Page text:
We didn’t get the chance to put our test C3 on the weighbridge, but it certainly performed with the zeal of a relatively light, small hatchback well provisioned for power and torque.
Despite a small relative weight penalty, a small deficit on peak power and relatively trickier test conditions, the Citroën outperformed the last comparable turbocharged petrol supermini we fully road tested – Suzuki’s Baleno 1.0T – when accelerating from 0-60mph, from 30-70mph through the gears and over the same sprint in fourth gear.
The Citroën doesn’t rely on particularly short gearing for that peppy, willing turn of foot, either. In fact, its gearing is longer than that of the Suzuki and longer even than plenty of similarly powerful six-speed rivals in top gear.
Instead, the C3 relies on torque – a very healthy 151lb ft of it – which arrives after the same turbo lag we’ve grown used to from the PSA Group’s 1.2-litre turbo triple but always with dependable stoutness across a wide band of revs.
As is typical of the three-cylinder breed, the engine runs quite roughly at idle but revs willingly and more smoothly above 1500rpm, and it has all the audible character you’d want from a cheery French supermini, making it a near-perfect fit for the C3.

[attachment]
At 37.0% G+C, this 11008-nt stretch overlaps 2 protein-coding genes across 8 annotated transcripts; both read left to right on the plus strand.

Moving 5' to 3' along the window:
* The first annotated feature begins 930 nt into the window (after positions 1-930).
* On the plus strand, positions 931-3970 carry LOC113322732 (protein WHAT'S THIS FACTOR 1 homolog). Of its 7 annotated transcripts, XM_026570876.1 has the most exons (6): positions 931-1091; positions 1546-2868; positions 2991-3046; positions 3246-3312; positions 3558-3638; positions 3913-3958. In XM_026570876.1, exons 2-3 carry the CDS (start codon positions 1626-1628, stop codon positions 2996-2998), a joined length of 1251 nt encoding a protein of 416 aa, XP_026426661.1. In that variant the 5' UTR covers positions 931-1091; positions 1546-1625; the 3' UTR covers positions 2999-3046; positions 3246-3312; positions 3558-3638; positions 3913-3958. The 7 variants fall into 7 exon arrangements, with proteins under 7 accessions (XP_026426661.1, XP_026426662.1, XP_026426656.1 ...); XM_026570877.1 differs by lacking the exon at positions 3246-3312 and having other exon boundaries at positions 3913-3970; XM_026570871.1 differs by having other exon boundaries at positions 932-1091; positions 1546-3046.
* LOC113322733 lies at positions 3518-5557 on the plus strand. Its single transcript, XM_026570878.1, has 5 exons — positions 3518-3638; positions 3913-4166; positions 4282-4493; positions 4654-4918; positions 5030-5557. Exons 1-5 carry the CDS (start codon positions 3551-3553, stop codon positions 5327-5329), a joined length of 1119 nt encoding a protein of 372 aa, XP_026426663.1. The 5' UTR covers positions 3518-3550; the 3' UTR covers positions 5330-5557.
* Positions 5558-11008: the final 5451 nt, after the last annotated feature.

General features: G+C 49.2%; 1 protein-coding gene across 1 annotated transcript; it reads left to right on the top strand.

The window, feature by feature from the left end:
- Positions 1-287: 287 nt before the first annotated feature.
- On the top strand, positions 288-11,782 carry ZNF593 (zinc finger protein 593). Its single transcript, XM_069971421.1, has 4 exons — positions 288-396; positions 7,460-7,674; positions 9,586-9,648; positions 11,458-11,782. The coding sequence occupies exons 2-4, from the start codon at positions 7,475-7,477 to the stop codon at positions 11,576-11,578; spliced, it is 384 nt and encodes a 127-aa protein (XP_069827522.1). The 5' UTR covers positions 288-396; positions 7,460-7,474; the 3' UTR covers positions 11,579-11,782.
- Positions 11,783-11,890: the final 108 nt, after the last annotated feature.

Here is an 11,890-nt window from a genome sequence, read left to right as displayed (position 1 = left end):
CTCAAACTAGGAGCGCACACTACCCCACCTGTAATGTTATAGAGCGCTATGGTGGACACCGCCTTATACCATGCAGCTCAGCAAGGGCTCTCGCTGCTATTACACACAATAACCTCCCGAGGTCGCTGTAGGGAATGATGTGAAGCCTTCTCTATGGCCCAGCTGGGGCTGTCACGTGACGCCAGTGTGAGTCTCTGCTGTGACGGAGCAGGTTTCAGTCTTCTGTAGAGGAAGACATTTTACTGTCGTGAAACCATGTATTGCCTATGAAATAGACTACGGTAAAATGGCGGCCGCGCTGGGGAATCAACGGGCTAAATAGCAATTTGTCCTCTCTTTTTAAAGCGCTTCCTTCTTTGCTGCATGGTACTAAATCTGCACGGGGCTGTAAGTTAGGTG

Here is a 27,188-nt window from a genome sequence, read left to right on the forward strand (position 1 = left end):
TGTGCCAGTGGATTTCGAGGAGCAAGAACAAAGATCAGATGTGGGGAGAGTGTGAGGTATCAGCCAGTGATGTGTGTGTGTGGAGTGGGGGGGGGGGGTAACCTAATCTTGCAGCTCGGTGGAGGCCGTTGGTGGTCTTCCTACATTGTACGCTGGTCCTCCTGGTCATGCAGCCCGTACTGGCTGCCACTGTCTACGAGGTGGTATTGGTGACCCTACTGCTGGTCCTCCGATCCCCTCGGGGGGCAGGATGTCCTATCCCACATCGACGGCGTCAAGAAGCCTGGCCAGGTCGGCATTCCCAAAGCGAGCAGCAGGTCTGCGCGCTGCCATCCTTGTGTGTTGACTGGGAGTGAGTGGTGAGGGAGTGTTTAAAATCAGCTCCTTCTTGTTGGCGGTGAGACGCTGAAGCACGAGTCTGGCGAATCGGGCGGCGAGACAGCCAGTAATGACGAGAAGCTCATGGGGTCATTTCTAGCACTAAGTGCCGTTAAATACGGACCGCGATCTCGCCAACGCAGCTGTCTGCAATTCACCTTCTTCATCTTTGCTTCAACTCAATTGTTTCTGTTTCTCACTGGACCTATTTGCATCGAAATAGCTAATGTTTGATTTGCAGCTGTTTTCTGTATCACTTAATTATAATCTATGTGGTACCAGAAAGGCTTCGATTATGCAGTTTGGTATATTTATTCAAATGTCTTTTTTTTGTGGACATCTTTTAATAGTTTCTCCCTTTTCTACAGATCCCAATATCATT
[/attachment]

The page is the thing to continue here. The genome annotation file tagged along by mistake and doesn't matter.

It’s a great shame, then, that it’s not matched to a more pleasant-feeling gearbox. The cable-operated five-speed manual unit in the C3 feels baggy and unnecessarily long of throw, too often baulking and going slack on its way across the gate, leaving you no option but to return the lever to its former position, re-engage the clutch and try again. The gearboxes of even relatively cheap superminis can and must feel better than this.
There’s not a long wrong with the C3’s range-topping petrol engine on efficiency, though. It proved capable of topping 60mpg on our touring economy test, suggesting that the car will be as punchy, or as frugal, as owners are likely to want.